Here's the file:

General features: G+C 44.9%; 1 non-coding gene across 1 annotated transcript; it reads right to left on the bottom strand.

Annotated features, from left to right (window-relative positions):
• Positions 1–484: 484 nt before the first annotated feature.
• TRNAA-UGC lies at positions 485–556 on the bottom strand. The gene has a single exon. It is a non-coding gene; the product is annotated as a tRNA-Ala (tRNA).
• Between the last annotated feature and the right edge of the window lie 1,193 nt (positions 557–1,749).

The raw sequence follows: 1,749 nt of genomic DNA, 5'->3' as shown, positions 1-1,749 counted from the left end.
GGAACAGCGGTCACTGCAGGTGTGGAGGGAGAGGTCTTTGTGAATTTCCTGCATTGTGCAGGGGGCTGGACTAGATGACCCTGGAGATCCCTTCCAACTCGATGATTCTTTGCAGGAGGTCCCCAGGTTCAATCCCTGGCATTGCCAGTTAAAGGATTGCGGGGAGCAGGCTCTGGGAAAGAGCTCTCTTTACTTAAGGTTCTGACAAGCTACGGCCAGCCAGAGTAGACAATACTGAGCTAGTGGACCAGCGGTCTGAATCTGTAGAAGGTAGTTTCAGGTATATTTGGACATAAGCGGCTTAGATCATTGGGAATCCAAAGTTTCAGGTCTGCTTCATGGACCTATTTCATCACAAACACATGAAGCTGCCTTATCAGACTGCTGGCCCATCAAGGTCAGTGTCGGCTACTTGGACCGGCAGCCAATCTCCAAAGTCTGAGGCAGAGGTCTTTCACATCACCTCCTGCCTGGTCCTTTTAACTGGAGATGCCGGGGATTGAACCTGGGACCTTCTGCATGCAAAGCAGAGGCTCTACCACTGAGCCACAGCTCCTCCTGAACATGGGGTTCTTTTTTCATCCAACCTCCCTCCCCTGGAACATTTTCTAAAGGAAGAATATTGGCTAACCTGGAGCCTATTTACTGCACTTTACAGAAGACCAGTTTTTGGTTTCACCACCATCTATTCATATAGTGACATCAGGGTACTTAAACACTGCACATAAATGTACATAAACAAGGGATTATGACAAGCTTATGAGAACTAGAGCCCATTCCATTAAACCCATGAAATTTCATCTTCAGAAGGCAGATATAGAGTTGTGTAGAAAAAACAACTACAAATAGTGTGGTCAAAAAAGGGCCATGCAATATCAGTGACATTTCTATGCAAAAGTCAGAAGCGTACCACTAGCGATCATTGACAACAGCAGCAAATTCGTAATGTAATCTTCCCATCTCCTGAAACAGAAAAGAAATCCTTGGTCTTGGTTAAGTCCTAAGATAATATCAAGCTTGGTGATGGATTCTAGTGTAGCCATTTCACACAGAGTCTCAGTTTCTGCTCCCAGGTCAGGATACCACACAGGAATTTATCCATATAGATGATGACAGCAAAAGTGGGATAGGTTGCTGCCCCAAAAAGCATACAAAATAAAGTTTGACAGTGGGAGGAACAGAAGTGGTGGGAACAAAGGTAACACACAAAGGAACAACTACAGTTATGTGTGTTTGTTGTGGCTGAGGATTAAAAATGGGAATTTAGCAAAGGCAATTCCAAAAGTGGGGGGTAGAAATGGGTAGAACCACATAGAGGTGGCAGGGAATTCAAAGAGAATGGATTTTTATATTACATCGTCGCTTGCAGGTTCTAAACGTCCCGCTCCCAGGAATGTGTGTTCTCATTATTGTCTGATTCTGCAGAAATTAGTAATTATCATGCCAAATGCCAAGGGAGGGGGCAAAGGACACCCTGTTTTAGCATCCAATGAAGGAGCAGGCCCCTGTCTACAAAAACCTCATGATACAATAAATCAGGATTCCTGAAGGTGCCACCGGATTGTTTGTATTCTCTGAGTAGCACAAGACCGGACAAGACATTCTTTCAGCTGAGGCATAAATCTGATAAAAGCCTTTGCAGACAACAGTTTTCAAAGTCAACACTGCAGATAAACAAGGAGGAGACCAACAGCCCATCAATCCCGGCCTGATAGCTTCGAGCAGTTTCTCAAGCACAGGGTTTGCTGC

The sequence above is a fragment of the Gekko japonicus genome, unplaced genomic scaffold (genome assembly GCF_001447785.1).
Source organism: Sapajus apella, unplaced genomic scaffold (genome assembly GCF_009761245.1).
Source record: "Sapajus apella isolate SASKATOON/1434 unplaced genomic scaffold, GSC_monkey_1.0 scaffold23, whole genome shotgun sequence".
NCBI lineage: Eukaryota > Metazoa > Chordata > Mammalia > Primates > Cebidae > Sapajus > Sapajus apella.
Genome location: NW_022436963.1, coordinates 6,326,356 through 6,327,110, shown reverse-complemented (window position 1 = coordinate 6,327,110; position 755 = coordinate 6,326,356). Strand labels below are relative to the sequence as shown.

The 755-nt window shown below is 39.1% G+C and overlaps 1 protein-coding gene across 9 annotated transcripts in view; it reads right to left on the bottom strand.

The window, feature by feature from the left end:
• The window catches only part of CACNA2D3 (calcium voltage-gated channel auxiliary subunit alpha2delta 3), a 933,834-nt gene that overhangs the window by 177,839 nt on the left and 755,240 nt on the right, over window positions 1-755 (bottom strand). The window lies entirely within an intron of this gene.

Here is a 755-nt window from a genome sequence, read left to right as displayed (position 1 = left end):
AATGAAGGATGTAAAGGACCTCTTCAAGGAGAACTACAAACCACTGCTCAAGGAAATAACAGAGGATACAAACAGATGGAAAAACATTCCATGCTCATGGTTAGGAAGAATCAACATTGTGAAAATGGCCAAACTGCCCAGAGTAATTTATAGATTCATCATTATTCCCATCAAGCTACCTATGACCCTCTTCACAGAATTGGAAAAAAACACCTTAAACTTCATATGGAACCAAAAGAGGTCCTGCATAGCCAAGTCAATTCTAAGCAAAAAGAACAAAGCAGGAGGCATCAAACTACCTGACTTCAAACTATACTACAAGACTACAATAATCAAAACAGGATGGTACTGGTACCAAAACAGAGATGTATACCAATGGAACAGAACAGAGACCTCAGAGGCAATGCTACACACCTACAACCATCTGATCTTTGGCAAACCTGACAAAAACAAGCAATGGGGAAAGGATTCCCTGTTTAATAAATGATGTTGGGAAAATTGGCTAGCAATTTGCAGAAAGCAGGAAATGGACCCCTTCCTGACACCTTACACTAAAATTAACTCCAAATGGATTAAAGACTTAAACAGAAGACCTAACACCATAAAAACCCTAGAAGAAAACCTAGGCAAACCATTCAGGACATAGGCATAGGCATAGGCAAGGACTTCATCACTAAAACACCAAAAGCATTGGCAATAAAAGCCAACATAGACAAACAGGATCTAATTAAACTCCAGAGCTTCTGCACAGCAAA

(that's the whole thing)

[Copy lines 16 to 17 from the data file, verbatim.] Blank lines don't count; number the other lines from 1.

Here is a 755-nt window from a genome sequence, read left to right as displayed (position 1 = left end):
AATGAAGGATGTAAAGGACCTCTTCAAGGAGAACTACAAACCACTGCTCAAGGAAATAACAGAGGATACAAACAGATGGAAAAACATTCCATGCTCATGGTTAGGAAGAATCAACATTGTGAAAATGGCCAAACTGCCCAGAGTAATTTATAGATTCATCATTATTCCCATCAAGCTACCTATGACCCTCTTCACAGAATTGGAAAAAAACACCTTAAACTTCATATGGAACCAAAAGAGGTCCTGCATAGCCAAGTCAATTCTAAGCAAAAAGAACAAAGCAGGAGGCATCAAACTACCTGACTTCAAACTATACTACAAGACTACAATAATCAAAACAGGATGGTACTGGTACCAAAACAGAGATGTATACCAATGGAACAGAACAGAGACCTCAGAGGCAATGCTACACACCTACAACCATCTGATCTTTGGCAAACCTGACAAAAACAAGCAATGGGGAAAGGATTCCCTGTTTAATAAATGATGTTGGGAAAATTGGCTAGCAATTTGCAGAAAGCAGGAAATGGACCCCTTCCTGACACCTTACACTAAAATTAACTCCAAATGGATTAAAGACTTAAACAGAAGACCTAACACCATAAAAACCCTAGAAGAAAACCTAGGCAAACCATTCAGGACATAGGCATAGGCATAGGCAAGGACTTCATCACTAAAACACCAAAAGCATTGGCAATAAAAGCCAACATAGACAAACAGGATCTAATTAAACTCCAGAGCTTCTGCACAGCAAA